Everyone—from individuals to companies to brands—is facing the question of how to respond to the Black Lives Matter movement as protests against systemic racism continue across the country.
While it’s scary to jump into the fray, what might be scarier for brands is not jumping in, said Pop’N Creative’s Jessica Lane Alexander and Lori Hall at the Promax Virtual Experience on Wednesday.
“Silence is louder than words. Many brands will be scared into inaction. Don’t be one of them,” they said during their presentation.
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To help brands figure out where to start, the pair presented three questions every media and entertainment company needs to ask themselves.
First, do your statements match your actions?
“Show your consumers that your commitment starts with a statement but doesn’t just end with words. Do they matter as you select leads for shows? As you select production companies? As you build and tell your marketing stories? Adjust your processes and your culture,” said Hall.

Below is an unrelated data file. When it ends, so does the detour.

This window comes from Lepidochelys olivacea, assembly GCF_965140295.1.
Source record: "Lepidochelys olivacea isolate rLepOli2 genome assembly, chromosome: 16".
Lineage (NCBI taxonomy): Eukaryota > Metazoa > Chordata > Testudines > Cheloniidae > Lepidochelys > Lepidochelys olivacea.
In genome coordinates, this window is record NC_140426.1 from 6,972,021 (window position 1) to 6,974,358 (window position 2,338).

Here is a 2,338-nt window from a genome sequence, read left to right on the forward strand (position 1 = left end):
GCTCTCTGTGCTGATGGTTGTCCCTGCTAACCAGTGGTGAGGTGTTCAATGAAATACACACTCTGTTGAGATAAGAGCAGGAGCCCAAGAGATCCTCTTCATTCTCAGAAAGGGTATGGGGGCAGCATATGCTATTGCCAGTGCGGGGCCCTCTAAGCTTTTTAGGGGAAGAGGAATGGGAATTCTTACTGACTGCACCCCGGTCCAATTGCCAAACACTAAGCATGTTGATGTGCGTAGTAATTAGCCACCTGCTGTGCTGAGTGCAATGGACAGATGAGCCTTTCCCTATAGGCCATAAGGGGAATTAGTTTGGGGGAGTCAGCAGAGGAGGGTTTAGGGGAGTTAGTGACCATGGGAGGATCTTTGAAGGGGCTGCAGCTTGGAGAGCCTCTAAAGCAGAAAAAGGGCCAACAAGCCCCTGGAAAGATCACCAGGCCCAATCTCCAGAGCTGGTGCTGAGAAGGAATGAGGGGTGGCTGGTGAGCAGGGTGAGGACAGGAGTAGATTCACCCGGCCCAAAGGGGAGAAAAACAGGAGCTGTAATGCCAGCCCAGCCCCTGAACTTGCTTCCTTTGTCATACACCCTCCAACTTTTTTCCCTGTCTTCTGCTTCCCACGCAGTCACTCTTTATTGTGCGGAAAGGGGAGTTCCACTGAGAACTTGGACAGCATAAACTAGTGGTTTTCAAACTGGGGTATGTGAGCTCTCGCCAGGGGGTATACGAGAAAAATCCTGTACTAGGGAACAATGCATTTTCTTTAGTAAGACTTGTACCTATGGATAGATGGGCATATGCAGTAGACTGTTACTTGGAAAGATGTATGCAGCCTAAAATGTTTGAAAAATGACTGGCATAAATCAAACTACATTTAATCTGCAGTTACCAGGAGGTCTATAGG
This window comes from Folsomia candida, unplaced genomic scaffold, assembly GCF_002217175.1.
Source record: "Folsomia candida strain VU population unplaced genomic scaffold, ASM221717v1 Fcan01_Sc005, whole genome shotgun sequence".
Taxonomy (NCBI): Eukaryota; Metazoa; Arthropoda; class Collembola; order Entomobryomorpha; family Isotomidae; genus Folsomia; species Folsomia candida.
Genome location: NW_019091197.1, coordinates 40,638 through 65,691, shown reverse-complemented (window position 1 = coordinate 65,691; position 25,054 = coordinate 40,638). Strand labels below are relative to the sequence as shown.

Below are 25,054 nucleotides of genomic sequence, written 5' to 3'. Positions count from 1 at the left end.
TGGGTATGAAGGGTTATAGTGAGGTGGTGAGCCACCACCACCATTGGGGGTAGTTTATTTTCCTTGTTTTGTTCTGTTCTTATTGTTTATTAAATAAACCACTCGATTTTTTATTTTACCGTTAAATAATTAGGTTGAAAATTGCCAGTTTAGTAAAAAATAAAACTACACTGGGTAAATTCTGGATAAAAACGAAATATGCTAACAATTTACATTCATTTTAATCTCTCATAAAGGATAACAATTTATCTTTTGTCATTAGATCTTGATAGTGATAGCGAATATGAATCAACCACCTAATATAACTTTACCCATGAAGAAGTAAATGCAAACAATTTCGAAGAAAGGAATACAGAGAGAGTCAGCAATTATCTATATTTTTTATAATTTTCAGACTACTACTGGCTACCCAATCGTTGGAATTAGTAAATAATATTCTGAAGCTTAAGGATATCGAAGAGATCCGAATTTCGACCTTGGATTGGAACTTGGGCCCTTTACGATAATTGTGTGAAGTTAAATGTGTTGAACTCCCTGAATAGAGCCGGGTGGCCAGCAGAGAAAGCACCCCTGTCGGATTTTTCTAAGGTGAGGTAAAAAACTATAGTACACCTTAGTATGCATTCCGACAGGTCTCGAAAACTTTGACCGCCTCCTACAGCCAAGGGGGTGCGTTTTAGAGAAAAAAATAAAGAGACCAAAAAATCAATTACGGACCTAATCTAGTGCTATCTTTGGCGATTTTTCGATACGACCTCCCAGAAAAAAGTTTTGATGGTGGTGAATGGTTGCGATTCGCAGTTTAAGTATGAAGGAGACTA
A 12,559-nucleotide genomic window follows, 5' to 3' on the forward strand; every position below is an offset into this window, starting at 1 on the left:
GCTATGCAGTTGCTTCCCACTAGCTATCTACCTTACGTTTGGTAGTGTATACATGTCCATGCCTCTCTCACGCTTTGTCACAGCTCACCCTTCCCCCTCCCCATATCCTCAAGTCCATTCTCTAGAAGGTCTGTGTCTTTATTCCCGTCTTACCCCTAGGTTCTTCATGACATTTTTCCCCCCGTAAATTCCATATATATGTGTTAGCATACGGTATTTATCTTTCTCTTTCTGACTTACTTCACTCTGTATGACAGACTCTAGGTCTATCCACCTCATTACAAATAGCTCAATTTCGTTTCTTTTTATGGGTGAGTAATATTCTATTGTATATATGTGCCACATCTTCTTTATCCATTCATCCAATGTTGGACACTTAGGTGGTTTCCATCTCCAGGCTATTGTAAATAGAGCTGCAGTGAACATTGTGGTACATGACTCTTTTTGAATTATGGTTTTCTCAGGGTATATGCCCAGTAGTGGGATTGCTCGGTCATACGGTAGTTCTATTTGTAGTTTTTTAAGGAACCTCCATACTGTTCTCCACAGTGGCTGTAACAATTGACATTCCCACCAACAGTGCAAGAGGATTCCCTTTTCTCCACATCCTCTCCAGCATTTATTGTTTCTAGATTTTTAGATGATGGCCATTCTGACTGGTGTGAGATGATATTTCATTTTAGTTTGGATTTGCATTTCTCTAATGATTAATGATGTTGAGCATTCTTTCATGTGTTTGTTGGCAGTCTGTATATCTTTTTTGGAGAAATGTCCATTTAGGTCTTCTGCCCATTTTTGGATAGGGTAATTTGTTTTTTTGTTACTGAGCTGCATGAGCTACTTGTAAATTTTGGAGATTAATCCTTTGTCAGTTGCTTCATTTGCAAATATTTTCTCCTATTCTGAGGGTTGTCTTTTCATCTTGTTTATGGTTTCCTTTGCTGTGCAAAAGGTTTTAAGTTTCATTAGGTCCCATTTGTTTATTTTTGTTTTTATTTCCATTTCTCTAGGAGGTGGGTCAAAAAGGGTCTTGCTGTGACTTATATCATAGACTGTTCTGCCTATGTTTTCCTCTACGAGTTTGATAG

As Daily Show host Trevor Noah said: “You’ve gotta be more than Black Lives Matter in the tweets, you’ve gotta be Black Lives Matter in the streets.”
What is hard for companies—and those that lead them—is that “we have to be okay with change that does not always benefit us,” said Alexander. “Sometimes the best way to lead is to get out of the way and make room for someone else.”
Second, do you champion black talent in your senior leadership? Do you champion it in front of the camera and behind the camera? Do you champion black talent overall?
“We have a problem in this industry. Is it really a lack of black talent? We don’t think so. There is a lack of sourcing black talent. We need companies to expand their sourcing strategies to discover black talent. We need them to leverage black recruiting and talent organizations.” said Hall. There needs to be action after these conversations. Don’t just have them to have them and say check, we’re done.”
Third, do you traffic in stereotypes?
Alexander showed a clip of Martin Lawrence playing his ‘90s character, Sheneneh (below). She then discussed how when she was in school, a white classmate came dressed as the character for Halloween and how hurtful that was.
Hall also said that when creating content, it’s important to have more than one Black person on your creative team and that requires doing the work ahead of time to make sure diversity is represented long before the creative process even starts.
And fourth, how can you ensure accountability?
You might want to stand up for Black Lives Matter, but the proof is in who you hire, who you recruit, who you develop and who you promote.
Registrants to the Promax Virtual Experience can watch this session on demand at promax.org.
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